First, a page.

Everest Trek – The End of the Road

Annnnd, once again, it’s taken me forever to get back and update this….must. get. back. into. blogging. haha….

I guess I’ve just been busy…running up Mt. Diablo, traveling back to Buffalo for mom’s birthday, working on a bunch of stuff for my new job, signing up for a 50k run in august.  And, our lead Sherpa from our Nepal trip came to San Francisco to bring his son to school.  We were able to meet him for dinner, so we took him to Sam’s Chowder House – gave him his first experience with chowder, halibut, and key lime pie.  So much fun and so great to see him.

Anyway….on to the end of the trek….

And, we’re back in Kathmandu…it seems like, just like that – it’s over.

After dinner last night was pretty much a goodbye party.  We had lodge food for dinner, and it made us really, really thankful for our cooks on the trek.  Once we were done eating, the entire team came in to say goodbye and get their tips.  We got to see the kitchen boy who received the coat Brian donated.  He was so happy and proud of his new jacket – he had never had one before.  One of the guides took my shoes, I’m glad someone was able to use them, even though they’re small.  As we gave each of the groups their tips (kitchen boys, guides, porters, etc.), they came around and shook hands and gave hugs – some really emotional moments.

We finished the night with a few rounds of sherpa alcohol our guide bought for us, Everest beer, and a championship round of dominos.  A great ending to a great trip, and I still can’t believe it’s over.

As we left this morning, all of the porters and kitchen boys ran out of the kitchen tent to wish us one final goodbye.  As we walked further up the road to the airport, the guides met us to wish us goodbye as well.  A few more powerful moments as we followed our head guide to the airport.  After weighing all of our luggage and getting tickets, we bid farewell to him and our sidar.  He wished us well and told us he’d see us in San Francisco.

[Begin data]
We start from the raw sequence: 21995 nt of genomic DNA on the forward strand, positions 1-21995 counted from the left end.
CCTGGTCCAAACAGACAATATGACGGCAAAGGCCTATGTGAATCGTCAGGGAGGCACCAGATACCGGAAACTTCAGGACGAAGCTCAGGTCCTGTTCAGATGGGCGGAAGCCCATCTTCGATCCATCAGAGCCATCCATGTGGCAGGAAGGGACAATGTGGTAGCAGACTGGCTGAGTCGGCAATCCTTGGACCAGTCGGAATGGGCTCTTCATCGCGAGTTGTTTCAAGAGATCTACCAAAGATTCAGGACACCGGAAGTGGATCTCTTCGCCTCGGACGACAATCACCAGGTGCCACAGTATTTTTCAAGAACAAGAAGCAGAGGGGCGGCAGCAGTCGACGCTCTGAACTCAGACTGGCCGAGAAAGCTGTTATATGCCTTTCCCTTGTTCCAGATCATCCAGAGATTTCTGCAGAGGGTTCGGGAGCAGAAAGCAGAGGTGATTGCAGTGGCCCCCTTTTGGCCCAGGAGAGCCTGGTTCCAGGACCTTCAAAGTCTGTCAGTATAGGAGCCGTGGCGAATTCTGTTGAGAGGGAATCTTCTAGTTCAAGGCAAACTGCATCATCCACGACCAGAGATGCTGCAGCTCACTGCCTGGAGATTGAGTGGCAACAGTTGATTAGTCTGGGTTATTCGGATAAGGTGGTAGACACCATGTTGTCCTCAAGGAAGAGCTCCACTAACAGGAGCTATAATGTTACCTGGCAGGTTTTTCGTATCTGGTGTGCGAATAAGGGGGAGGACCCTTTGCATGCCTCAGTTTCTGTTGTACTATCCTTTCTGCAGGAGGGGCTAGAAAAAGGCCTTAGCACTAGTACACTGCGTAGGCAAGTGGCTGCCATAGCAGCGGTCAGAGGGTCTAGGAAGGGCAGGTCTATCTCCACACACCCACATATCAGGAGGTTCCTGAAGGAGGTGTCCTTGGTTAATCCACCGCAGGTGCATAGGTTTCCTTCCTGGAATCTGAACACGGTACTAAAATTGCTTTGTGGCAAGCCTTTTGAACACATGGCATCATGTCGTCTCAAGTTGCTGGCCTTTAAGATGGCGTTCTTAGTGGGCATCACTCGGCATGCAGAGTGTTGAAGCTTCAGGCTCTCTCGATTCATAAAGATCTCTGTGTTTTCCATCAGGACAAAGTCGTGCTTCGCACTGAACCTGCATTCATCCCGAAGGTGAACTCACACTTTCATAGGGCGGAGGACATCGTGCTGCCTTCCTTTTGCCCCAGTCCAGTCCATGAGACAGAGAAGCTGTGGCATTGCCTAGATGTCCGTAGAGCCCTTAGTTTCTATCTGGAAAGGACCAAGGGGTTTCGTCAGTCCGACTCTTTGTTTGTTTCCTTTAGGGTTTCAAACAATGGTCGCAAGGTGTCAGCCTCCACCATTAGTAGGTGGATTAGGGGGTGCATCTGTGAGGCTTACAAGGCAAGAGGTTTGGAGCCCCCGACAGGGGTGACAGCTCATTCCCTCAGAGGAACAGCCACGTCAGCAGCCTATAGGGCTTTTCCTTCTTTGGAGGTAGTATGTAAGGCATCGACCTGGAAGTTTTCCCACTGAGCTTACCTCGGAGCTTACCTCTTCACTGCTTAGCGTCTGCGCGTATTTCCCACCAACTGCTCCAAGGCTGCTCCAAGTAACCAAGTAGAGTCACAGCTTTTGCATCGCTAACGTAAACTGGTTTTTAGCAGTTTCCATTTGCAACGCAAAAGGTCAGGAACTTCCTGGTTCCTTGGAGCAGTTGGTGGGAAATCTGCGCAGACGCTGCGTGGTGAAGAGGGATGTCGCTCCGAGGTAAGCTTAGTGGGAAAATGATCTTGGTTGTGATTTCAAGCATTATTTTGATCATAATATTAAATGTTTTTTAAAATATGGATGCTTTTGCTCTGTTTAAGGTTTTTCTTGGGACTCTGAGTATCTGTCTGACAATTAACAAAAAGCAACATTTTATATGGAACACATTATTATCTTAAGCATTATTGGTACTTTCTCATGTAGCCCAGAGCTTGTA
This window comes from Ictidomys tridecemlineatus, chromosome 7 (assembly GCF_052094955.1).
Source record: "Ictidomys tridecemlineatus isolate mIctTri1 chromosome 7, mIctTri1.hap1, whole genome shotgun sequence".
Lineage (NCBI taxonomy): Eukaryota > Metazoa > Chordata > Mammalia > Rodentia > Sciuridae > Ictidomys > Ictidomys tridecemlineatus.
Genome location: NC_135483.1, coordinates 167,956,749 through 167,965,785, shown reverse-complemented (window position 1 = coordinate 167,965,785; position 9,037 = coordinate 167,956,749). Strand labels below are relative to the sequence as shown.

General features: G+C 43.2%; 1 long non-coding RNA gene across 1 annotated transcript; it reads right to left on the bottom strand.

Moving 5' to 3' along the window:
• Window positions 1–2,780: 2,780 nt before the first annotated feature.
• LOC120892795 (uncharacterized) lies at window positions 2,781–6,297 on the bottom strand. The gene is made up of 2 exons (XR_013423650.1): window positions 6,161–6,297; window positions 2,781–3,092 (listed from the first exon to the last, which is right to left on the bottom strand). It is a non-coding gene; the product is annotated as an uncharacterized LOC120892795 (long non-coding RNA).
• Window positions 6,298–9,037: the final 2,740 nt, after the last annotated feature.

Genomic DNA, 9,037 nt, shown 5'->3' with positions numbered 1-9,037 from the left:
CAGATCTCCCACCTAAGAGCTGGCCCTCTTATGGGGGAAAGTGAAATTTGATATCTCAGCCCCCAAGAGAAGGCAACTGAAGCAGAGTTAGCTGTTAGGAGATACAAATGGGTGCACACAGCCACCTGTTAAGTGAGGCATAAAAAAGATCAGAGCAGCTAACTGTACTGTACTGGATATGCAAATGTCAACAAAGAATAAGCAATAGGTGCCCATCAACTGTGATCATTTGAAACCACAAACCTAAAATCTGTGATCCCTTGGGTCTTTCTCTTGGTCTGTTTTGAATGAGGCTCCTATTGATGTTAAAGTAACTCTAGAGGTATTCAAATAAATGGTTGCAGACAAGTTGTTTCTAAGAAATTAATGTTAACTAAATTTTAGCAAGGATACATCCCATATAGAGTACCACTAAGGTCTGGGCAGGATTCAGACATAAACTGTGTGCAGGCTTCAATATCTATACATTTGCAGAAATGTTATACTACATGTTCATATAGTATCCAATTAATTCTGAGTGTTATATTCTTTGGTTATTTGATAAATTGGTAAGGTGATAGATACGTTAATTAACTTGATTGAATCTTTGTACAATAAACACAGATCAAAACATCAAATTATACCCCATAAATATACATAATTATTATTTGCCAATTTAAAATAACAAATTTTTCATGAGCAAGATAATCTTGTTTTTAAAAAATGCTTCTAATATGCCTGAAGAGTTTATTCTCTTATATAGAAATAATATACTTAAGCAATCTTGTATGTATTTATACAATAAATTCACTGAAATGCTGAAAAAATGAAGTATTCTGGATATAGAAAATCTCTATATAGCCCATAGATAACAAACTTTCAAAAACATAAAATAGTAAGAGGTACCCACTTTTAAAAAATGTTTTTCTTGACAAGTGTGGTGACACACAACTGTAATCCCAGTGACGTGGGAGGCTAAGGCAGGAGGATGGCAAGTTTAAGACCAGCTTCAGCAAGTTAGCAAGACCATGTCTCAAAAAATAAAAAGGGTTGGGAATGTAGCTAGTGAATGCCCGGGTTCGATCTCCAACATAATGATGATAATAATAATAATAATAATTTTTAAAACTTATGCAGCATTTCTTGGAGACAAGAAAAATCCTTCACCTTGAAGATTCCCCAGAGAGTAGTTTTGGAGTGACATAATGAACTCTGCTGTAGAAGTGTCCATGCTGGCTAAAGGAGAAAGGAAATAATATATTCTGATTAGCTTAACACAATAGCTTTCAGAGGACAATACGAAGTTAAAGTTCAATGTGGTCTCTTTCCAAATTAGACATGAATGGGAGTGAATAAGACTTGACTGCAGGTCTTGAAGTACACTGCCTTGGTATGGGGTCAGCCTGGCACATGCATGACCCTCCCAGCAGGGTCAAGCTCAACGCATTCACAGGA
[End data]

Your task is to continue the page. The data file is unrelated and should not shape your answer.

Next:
The flight out of Lukla wasn’t nearly as terrifying as the flight in.  Granted, we had to wait for them to clean up a bunch of popcorn kernels (the flight before us was carrying people and supplies)…quite funny actually.  Then, we were off – down the downhill runway, kind of like a roller coaster.  Our final guide got us to our van at the Kathmandu airport, and then we dropped him off at home on the way to the hotel, officially saying goodbye to the final person from the trek.

Now that I’ve been back for awhile, and had more time to reflect, I’ve realized how awesome all of this really was.  It seemed like each day kicked my butt more than the one before, and I truly didn’t think I could do it again, climb one more hill or one more flight of stone steps.  But, then I did…and I made it through the next day, and the one after that too.

The cough eventually went away, I got over the sick, and the ankle has pretty much healed.  But, the memories will last a life time, and the photos longer than that.  I’ll never forget Mr. Bean turning around at the top of Kalapatthar and telling me that I had two more steps to go.  My smiling photo at the top will forever remind me that I can do things I thought I couldn’t.  

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